PADuckhunter wrote:
MacMan wrote:I have a Hodgman neoprene - it's been used 3 weekends and is tearing at several seams - it's the right size; however, Jaz movement is quite impeded. I need something else that will fit and protect without chaffing her. I heard there is one on the market with a handle on top for lifting the dog.

Any suggestions?


Here is one that has handles cut into it available from Mack Prairie Wings http://www.mackspw.com/Item--i-AVE031S

# The Boater's Dog Parka Features 5mm neoprene
# Sewn-in webbing harness
# Exclusive grab handles
# D-rings eliminate the need for a collar
# 16 cubic inches of closed cell foam floatation
# DuraStretchTM is the toughest outer fabric available
# #10 molded zipper & cold- weather pull tab
# 1" Velcro for torso adjustability
# Neoprene zipper protector
# Tapered cut for maximum body coverage
# Double bar tacked seams
# Glued & stitched just like waders
# 5 sizes to fit any dog
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Re: Dog Hypothermia Info

Postby FOWLER2671 » Thu Mar 29, 2012 12:02 am

I do everything possibly to make my dogs comfortable as well as myself. I found out along time ago that if I'm warm I dont' need all those clothes which impede my shooting so I invested in a propane heater. I normally hunt out of a boat blind so the dog is right next to me on a foam padded mat with a vest on. I also cook on the heater and the dog gets her share. Guns even work better when they are warm.

Ive had good luck out of a cabelas vest and I did cut it to fit around the front legs.
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Re: Dog Hypothermia Info

Postby BassNut » Tue Jan 15, 2013 1:11 am

I use vests for warmth on my 2 labs but not on my Chessie's. CBR's have a water proof coat and can almost completely dry themselves with a shake or two. A vest would just keep them wet. It's been in the mid to upper 20's the last few weeks. Made me think about this thread.
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Re:

Postby KaceyDucks » Mon Feb 18, 2013 2:23 pm

HNTFSH wrote:A poster that responded to the Hypothermia post had this to share which quite frankly - about made me sick as well (putting myself in the situation he describes). While most would have figured out the danger before the deed - it's possible to get caught up in the excitement sometimes:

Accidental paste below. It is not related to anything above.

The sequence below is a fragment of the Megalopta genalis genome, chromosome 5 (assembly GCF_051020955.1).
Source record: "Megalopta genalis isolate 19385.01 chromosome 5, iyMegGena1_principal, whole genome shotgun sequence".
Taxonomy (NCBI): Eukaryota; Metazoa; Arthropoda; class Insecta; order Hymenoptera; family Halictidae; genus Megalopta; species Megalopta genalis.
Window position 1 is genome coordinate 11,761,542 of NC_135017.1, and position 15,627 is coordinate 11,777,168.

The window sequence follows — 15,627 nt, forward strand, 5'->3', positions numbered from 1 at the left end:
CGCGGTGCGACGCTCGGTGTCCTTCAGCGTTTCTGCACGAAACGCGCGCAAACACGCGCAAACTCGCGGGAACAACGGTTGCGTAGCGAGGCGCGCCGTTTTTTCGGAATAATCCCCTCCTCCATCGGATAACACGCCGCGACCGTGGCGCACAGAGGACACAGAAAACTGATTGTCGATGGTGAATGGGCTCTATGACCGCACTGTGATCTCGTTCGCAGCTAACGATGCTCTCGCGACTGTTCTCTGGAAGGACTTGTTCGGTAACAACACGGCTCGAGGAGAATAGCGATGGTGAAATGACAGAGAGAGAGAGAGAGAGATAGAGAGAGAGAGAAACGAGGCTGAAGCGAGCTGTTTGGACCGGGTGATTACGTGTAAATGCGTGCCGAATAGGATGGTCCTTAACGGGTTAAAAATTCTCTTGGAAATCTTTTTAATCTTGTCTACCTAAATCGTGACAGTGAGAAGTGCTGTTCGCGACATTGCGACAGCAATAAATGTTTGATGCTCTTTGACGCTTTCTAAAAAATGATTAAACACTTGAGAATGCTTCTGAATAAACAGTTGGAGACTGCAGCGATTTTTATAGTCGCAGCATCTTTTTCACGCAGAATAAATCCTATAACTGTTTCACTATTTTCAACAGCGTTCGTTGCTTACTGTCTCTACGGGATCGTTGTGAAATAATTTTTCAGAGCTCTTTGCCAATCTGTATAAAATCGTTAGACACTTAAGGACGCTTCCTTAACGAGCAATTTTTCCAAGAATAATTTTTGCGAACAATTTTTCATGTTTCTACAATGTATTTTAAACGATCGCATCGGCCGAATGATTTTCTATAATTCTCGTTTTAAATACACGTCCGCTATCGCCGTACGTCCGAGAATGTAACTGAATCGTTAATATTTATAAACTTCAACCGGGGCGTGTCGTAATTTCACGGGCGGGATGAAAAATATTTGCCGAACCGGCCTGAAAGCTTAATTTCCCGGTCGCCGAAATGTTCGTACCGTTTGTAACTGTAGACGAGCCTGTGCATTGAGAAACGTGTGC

I almost lost my dog last year to Ice! I found a pocket of open water that was holding some birds. When we rounded the corner, the sky went black from the amount of birds using this hole. I got two, and my buddy got one. The dogs immediately went to work to retreive the ducks.
One duck that I shot landed back in the hole, my dog went in to get it, but then could not get back out of the hole onto the ice. The ice kept breaking. I knew she was in trouble when she dropped the duck and was only concerned with getting out of the hole she was in. She could not get out, and I could not go get her. She eventually stopped trying, and just lay with her head on the ice whinning.
I wanted to throw up!
I asked my buddy if I should shoot her. That's when he stood up and said lets go. We started to walk away as if we were just going to leave her there. She got so upset that we were leaving her that she somehow summoned the strength to get herself up onto the ice.
When she reached shore, we dried her off with our extra clothes, and got her running around. She was fine after that. Ducks were circling overhead trying to get back into this hole, but we wouldn't take anymore shots. We went home!
If it hadn't been for my buddies quick thinking, I would have shot her. It was that gut wrenching!


I know this is a really old post. Having lost a dog to tragic sudden circumstances, this is quite possibly the hardest thing I have had to stomach in a while. I probably would have attempted a rescue as well. Walking away from an opposite shore on a river was how I have always taught my dogs to swim and I am glad it worked in this instance to save the dogs life too.

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Re: Dog Hypothermia Info

Postby aunt betty » Mon Jan 27, 2014 8:19 pm

Cold? Naw
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Re: Dog Hypothermia Info

Postby xtrema13 » Mon Mar 31, 2014 2:30 am

I'd have to say short hairs wouldn't be the best on cold days.